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The Staging Uploader

The staging uploader, ingest_staging_uploader, unpacks a tarred bag from a receiving bucket and copies all of its files into an S3 staging bucket where other ingest workers can access them. For information about what's in the staging bucket and how keys are composed, see the staging bucket documentation.

By the time the staging uploader gets to work, tag files and manifests have already copied to the staging bucket under their own names (aptrust-info.txt, manifest-sha256.txt, etc.). The metadata gatherer did this early on so it and other workers could access those metadata files as needed.

All other files are copied with UUID keys which are assigned by the metadata gatherer (for new files) or the reingest manager (for files being reingested). Tag files bound for preservation storage, including bag-info.txt and aptrust-info.txt will also be copied to the staging bucket under their permanent UUID.

When the preservation uploader copies files from staging to preservation buckets later on, all of the files will retain their UUID in the preservation storage.

Why Wait So Long to Go to Staging?

Unpacking a bag and copying all of its files to a staging area is an expensive in terms of memory, network I/O and time. We don't want to take this step until we're sure that the bag is valid and that the reingest manager has been able to assign proper UUIDs.

Why Use a Staging Bucket?

After files are unpacked, at least two more workers, the format identifier and the preservation uploader, need to access them. If we unpack files to a local disk, other workers can't get to them. Local EBS volumes are also expensive.

S3 happens to work well for this write-once, read-multiple workload. (The staging uploader writes each file once to S3. Subsequent workers read the files at least once. For now, only the format identifier and the preservation uploader read files from the staging bucket. In the future, it's possible to add more workers, such as virus scanners, format migrators, etc., to the pipeline. All of these workers can be distributed and all can have multiple instances.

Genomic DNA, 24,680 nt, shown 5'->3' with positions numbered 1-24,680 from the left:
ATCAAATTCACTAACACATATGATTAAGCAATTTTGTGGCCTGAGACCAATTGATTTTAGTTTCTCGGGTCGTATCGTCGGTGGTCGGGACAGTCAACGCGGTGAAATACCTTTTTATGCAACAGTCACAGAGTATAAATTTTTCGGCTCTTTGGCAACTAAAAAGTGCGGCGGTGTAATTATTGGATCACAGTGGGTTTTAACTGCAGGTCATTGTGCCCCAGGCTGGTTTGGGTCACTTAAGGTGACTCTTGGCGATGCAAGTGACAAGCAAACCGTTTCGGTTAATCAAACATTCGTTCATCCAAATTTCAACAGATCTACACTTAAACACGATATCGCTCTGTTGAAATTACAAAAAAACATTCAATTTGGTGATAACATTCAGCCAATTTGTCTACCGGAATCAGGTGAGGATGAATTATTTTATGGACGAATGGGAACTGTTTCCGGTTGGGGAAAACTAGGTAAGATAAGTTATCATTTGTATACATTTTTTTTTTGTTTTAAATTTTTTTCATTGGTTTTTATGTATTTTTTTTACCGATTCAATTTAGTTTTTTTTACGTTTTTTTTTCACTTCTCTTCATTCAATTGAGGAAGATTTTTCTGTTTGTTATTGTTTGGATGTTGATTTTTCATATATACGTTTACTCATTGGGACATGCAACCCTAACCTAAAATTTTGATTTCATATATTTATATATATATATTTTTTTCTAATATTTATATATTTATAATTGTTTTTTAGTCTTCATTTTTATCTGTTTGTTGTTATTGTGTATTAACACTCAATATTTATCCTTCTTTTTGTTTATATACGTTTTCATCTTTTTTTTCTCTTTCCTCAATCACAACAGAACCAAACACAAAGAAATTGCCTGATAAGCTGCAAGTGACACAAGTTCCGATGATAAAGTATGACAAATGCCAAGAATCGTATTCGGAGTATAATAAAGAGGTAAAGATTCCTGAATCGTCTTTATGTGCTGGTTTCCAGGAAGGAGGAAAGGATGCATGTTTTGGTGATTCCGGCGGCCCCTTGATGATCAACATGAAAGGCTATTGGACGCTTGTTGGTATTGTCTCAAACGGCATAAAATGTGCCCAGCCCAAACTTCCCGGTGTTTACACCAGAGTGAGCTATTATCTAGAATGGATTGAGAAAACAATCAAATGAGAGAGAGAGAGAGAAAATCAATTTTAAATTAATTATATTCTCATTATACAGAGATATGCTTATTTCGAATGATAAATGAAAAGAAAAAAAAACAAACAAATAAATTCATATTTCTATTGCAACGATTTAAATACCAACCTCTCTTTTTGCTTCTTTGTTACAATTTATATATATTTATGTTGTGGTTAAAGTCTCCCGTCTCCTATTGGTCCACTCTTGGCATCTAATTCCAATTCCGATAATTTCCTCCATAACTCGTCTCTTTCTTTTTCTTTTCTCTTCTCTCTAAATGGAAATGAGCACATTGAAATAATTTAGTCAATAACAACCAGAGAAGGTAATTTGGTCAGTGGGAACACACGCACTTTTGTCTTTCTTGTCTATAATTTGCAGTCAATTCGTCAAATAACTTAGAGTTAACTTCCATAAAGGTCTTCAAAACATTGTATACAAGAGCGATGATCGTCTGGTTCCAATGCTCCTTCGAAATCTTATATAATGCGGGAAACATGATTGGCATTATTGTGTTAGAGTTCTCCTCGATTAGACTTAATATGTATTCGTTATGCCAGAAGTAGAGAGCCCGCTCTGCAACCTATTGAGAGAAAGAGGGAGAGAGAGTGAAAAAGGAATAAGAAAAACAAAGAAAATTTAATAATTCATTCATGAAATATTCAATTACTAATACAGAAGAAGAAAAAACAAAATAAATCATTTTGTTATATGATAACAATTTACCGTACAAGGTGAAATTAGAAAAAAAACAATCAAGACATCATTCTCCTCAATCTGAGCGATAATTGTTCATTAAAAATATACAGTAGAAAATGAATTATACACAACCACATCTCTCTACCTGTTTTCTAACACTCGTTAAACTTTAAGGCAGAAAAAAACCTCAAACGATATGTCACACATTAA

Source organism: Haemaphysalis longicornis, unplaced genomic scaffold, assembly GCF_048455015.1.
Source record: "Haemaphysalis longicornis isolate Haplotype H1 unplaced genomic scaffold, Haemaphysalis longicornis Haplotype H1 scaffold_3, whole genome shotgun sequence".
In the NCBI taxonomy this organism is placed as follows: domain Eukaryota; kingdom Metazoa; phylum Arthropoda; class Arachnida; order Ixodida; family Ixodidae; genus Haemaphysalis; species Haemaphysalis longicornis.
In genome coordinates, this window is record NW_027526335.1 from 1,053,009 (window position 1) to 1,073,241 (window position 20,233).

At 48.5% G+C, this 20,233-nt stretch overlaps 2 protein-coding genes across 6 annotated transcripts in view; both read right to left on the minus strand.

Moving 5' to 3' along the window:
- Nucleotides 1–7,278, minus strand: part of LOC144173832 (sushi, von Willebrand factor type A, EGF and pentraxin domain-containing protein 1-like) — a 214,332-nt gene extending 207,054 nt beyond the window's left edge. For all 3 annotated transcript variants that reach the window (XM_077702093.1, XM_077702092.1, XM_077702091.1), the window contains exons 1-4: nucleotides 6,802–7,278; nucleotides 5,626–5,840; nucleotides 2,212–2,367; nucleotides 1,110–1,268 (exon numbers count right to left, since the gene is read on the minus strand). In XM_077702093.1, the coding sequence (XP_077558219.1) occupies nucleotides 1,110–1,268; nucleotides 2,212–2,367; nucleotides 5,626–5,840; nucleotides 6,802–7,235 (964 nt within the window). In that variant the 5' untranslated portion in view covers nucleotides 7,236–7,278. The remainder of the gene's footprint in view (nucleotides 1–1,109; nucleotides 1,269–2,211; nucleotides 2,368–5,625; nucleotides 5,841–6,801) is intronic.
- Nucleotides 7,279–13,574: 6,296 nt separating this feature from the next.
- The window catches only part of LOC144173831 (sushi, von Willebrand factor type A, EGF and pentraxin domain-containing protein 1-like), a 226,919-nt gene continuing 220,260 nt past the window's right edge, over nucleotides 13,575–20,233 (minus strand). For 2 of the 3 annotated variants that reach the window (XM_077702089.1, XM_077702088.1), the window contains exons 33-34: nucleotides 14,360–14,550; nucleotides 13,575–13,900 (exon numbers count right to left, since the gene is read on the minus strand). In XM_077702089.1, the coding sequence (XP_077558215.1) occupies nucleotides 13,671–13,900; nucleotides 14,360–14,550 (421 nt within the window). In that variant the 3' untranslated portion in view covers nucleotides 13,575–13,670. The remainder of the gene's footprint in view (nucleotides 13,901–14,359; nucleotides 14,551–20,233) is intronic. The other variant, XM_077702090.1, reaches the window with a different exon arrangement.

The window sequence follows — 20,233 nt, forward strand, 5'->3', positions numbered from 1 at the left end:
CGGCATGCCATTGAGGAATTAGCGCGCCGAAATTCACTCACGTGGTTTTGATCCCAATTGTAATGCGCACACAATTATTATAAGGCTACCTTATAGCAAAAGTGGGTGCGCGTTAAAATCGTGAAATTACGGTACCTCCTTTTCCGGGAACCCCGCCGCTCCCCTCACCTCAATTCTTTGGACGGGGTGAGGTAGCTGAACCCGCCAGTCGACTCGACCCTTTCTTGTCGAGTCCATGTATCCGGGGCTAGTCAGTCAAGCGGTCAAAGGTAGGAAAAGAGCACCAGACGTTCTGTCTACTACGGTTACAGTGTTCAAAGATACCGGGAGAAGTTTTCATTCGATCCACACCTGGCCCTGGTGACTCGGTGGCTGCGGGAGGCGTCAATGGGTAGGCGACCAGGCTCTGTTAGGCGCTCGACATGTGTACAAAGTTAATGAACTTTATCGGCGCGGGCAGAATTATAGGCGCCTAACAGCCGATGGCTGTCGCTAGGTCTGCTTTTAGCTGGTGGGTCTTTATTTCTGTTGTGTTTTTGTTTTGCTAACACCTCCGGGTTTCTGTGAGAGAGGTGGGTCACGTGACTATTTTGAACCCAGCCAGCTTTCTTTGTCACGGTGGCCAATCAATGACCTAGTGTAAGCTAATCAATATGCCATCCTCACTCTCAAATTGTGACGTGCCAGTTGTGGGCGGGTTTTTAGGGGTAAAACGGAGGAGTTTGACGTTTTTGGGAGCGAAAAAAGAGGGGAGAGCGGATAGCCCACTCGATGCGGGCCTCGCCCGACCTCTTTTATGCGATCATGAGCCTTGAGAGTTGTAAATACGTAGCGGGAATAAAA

The staging bucket is in the same AWS region as receiving buckets and our ingest workers. This means copying files to staging is reasonably fast and will not incur inter-region transfer costs.


The staging uploader can use large amounts of memory when copying very large files because the underlying Minio library uses memory buffers for large uploads. Large bags also require a lot of network I/O.

This worker is generally limited to two go routines for uploading files because the Docker container in which it runs has limited memory. Given Minio's heavy memory usage for large-file uploads, running too many go routines at once may lead to out-of-memory exceptions.

When the staging uploader gets overloaded, we simply add new containers to spread the load.

Like all other ingest workers, the staging uploader keeps track of which tasks it has completed in Redis. If the worker dies or requeues the task due to network errors (which are fairly common), a new worker can pick up where the old one left off without having to duplicate expensive work.

External Services

Service Function
S3 Receiving Buckets Worker reads tar files from depositor receiving buckets, extracting payload files and tag files to be copied to staging.
S3 Staging Bucket Worker copies payload files and tag files to from receiving bucket to staging bucket. Files go into staging with a UUID key, not their actual file name.
Redis Worker updates Redis file records to indicate files have been copied to staging.
Registry Source of WorkItem record describing work to be done.
NSQ Distributes WorkItem IDs to workers and tracks their status.

Source Files

Worker Service Files Definition
Staging Uploader Ingest Task
Copies files from a tarred bag in a receiving bucket to the ingest staging bucket.